May, June &
Wild Plants Apprenticeship
Learn to decode the mystery of animal tracks
Wildlife Tracking in Algonquin Park
Our mission at Earth Tracks is to provide high-quality experiential education for people who want to connect with the natural world in a deep and powerful way. We have been successfully guiding and mentoring people for over 15 years and provide a unique perspective and style of nature-based education.
Whether you are looking for an experience for yourself, friends, or family, or a custom program for your group or organization, Earth Tracks can help you make this happen.
We specialize in
- Plant Uses (Identification, Foraging, Edible and Medicinal, Herbalism, Stewardship, and Utilitarian uses)
- Wildlife Tracking/Naturalist Studies
- Deep Nature Connection programs for children and adults
- Wilderness Canoe Trips
We also offer programs relating to bushcraft and wilderness living skills, bird language/awareness and earth philosophy. At Earth Tracks we guide people in learning how to live a life in close relationship to the earth through quality education, mentoring, and direct experience. We invite you to come and join us in this adventure.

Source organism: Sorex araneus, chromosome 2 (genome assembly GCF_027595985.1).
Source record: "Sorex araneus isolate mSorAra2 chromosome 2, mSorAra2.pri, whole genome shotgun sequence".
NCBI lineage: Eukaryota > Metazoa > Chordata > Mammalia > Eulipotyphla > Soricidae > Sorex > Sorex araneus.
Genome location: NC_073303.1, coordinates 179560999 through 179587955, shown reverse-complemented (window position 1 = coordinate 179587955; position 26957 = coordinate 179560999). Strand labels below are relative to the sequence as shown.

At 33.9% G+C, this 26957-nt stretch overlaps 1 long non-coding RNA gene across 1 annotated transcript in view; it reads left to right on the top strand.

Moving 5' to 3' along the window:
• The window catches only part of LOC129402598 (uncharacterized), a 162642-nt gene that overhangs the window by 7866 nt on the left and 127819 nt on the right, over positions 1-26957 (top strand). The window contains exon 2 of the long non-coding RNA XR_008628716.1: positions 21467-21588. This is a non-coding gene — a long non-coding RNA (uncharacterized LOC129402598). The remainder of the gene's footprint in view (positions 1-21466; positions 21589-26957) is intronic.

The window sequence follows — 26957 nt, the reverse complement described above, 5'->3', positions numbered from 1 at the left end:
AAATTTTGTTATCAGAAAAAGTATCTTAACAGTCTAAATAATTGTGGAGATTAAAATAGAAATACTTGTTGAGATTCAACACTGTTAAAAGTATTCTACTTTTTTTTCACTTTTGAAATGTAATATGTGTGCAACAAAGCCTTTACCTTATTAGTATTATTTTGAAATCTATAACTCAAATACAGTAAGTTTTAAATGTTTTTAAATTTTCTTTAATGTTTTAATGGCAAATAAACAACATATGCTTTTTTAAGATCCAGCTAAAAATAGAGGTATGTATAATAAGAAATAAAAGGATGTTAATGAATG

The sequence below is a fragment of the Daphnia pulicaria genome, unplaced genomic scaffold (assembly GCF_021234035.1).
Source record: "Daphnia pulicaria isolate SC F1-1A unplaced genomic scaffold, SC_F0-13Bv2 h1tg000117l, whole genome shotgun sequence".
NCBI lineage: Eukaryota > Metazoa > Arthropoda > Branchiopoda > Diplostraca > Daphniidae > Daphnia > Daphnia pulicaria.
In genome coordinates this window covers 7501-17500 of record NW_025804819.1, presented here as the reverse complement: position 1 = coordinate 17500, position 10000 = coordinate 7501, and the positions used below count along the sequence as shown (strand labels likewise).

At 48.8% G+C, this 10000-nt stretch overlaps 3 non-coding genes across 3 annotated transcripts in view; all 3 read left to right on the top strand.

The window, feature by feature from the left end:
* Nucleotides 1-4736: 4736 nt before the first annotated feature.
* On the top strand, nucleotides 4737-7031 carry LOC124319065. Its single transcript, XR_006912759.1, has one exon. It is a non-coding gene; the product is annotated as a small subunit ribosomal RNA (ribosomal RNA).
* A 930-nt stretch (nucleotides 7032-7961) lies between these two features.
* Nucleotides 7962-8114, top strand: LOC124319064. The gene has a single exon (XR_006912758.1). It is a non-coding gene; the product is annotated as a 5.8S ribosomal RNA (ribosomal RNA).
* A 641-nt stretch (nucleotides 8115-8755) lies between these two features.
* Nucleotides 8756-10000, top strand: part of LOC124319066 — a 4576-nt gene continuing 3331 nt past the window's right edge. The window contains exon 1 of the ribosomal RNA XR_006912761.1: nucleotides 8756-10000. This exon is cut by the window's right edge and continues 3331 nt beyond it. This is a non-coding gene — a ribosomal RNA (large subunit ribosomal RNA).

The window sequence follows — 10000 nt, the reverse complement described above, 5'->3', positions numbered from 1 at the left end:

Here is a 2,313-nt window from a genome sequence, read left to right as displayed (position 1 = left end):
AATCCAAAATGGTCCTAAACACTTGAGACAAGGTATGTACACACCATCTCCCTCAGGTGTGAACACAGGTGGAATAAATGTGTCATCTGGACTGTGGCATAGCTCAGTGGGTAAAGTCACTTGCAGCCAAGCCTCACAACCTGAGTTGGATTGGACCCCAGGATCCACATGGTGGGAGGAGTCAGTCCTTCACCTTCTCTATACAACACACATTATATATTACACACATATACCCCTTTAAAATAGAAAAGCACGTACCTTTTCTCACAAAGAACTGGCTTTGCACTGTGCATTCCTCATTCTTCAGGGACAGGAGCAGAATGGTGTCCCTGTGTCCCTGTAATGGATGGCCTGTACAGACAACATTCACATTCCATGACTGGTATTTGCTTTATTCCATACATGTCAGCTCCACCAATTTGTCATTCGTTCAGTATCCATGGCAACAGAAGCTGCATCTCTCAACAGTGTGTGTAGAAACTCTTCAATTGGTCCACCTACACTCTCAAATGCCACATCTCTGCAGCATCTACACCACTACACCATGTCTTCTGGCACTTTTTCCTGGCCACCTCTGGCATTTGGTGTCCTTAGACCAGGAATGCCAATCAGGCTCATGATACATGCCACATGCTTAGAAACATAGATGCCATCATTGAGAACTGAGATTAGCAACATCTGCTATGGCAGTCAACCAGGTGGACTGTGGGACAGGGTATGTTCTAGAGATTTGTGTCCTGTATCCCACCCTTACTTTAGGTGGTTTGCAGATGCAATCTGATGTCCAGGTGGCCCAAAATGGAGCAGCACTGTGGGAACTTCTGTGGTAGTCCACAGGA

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Register for a workshop
More photos of our canoe trips, youth programs, and workshops are now online
Recent Blog Posts
While out with the Earth Tracks Wildlife Tracking Apprenticeship crew, Saturday was spent focusing on Pressure Releases in the sandpit. You can read about this from a previous year here. […]
“Not only is an animal an instrument played by the landscape, but the landscape is an instrument played by the animal. Thus the spheres of animal, plant, and land come […]
Sunday, May 15, 2022 It was a hot day at Lockier’s Pit in Orangeville. The sky was blue with wispy cirrus clouds high overhead. The grey treefrogs sang a summery […]
About 10 minutes North of Orangeville, along the fence line of Bruce Trail at Dunby rd, there are a couple of American Mountain Ash (Sorbus americana) trees. These trees are […]
“The Earth is the ultimate provider and for countless generations our ancestors knew how to survive and live in harmony with nature. By learning and practicing these skills we begin to experience nature in an ancient and meaningful way.”
– Alexis Burnett